Fantasy News & Analysis

Fantasy Football: Week 9 Mismatch Manifesto & Top Blow-Up Picks

  • Don’t be surprised if Chris Olave flirts with an upper-end outcome against a Ravens secondary that has been dreadful against the deep ball this season.
  • Derrick Henry is on pace to lead the league in rushing yards per game for the fourth straight season.
  • DeAndre Hopkins has caught 22 of 27 targets for 262 yards and a touchdown in his first two games post-suspension.
Estimated reading time: 25 minutes

The NFL is a matchup-driven league. Offensive coordinators are always looking to scheme their playmakers into one-on-one situations against a defender, while defensive coordinators will attempt to do anything in their power to upset the timing and rhythm of the opposing QB.

Despite the obvious impact that defenses have on opposing offenses, fantasy players and fans alike are often left with one-way metrics to describe offenses and defenses that they are then forced to compare against each other in an attempt to identify mismatches.

The goal here is to provide easy-to-decipher charts and notes to define each week’s key matchups and advantages on both sides of the ball in:

  • Explosive Plays
  • Pace
  • Pressure
  • Yards before contact
  • Pass yards per dropback
  • EPA

The following charts display matchup-specific information meant to highlight the largest mismatches in these ever-important facets of football to ultimately gain actionable betting and fantasy takeaways. And, of course, to have fun.

Explosive Plays

Big plays make the football world go round. Matchups between explosive offenses and leaky defenses are exactly what we’re looking for when compiling game stacks in DFS, or when betting an over.

  • Explosive Pass Rate: The sum of an offense’s rate of 20-plus yard completions per pass attempt and the opposing defense’s rate of 20-plus yard completions allowed per pass attempt. A higher percentage is better for offenses (blue is good, red is bad).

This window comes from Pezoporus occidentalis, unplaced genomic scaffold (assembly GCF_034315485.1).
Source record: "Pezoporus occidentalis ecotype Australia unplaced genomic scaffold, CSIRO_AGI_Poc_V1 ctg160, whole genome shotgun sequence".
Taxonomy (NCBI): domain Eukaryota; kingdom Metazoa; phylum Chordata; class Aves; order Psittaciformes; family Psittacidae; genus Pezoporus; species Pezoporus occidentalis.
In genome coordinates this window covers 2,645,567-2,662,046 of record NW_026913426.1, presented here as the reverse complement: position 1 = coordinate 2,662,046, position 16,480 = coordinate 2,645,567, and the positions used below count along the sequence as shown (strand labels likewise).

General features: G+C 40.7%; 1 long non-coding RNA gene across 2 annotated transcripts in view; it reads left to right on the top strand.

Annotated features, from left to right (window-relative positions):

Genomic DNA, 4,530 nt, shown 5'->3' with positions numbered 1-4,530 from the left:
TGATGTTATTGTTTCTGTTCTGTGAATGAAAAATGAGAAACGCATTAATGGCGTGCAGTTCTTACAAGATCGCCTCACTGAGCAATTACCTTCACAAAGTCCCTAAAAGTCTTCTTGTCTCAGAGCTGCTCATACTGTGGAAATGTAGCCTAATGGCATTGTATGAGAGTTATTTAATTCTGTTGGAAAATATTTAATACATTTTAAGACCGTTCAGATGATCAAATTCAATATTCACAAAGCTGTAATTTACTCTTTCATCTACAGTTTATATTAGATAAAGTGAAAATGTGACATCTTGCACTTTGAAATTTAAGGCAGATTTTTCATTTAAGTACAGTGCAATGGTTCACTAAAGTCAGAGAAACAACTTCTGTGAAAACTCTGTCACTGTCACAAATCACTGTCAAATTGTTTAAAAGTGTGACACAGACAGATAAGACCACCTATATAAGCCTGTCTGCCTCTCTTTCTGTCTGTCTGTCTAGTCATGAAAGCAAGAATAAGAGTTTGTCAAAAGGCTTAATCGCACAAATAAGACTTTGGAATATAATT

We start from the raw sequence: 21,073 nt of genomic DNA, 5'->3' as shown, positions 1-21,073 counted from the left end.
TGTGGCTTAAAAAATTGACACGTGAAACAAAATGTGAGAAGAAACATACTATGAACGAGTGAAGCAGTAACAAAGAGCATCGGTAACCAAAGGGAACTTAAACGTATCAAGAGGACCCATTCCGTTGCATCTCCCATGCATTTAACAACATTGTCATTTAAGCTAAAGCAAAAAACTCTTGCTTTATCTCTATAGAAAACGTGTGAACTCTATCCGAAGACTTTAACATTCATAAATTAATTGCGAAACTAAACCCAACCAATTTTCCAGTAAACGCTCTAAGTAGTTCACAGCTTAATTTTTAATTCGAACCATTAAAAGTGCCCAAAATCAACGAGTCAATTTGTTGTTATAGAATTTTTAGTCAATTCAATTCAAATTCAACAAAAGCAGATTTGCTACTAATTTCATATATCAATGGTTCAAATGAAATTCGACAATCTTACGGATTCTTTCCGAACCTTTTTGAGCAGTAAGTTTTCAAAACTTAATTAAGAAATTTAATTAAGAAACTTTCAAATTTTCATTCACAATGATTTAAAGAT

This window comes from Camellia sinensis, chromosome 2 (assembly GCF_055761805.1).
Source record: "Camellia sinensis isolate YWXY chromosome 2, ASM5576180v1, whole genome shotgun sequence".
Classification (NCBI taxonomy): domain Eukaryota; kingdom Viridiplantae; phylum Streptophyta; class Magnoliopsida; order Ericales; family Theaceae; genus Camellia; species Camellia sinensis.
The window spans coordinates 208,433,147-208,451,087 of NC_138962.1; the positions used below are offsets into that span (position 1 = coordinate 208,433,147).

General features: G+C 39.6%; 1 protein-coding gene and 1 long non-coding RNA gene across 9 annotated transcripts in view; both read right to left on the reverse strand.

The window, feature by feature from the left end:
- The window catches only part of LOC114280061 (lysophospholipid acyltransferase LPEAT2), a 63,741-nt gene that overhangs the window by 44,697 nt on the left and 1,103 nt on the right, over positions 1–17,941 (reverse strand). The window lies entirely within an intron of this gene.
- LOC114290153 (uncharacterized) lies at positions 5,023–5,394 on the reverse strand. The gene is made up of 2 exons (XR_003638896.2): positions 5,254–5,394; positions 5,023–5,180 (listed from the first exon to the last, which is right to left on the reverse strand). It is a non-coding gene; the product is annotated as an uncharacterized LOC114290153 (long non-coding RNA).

• Explosive Run Rate: The sum of an offense’s rate of 15-plus yard gains per rush attempt and the opposing defense’s rate of 15-plus yard runs allowed per rush attempt. A higher percentage is better for offenses (blue is good, red is bad).

These offenses breed explosive plays: Patriots (11.1%), Chiefs (10.8%), Lions (10.7%), Eagles (10.5%) and Falcons (10.2%) are the only offenses averaging an explosive pass play on at least 10% of their dropbacks:

Jakobi Meyers has been knocking on the WR2 door all season — it’s time to let him in: Meyers has peeled off 13, six, nine, eight, eight, eight, 12, eight and 12 targets in his last nine games with Mac Jones under center — good for an average of 9.3 targets per contest. Independent of the quarterback, Meyers has posted PPR WR18, WR8, WR39, WR35 and WR10 finishes in his last five games.

The man is the WR13 in PPR points per game this season; Meyers is a target hog in an offense with fewer places to go with the ball than ever with DeVante Parker (knee) banged up. The overall offensive upside at hand isn’t great, yet Meyers has found the end zone three times in his last four games.

Still not sold? Ace Colts CB Stephon Gilmore has made a habit of tracking the opposition’s No. 1 receiver all season, although he’s only spent three total snaps in the slot. This defense ranks just 27th in contested target rate against slot wide receivers; fire up Meyers as the legit WR2 that he’s been for most of 2022.

Good offense beats good defense in today’s NFL: Offenses set up to thrive in their quest to create some explosive pass plays: Patriots, Lions, Falcons and Chiefs.

Fantasy managers might hate Arthur Smith, but the man is doing his job: I wish that Kyle Pitts and Drake London were getting force-fed the ball as much as the next desperate fantasy manager, but it’s tough to be overly critical of Falcons head coach Arthur Smith when his offense is in the top half of the league in pretty much any metric denoting overall success on that side of the ball:

  • Points per game: 25 (No. 6)
  • EPA per play: +0.025 (No. 7)
  • Yards per play: 5.5 (No. 14)
  • Scoring drive rate: 39.5% (No. 9)

This remains the NFL’s most run-heavy offense since the Rex Ryan-led 2009 Jets. It’s far from a given that the second half of the season replicates this success; just give Smith and company some credit for largely making the most out of an offense led by limited passer Marcus Mariota.

Is it Kadarius Toney WR1 szn?: No. Not yet at least. Coach Andy Reid would only say, “We’ll try to work him in. He picks things up fairly easily.” Still, Toney’s top-12 numbers in yards per route run and yards after the catch per reception as a rookie reflects what the film told us: The man is awfully difficult to handle in space.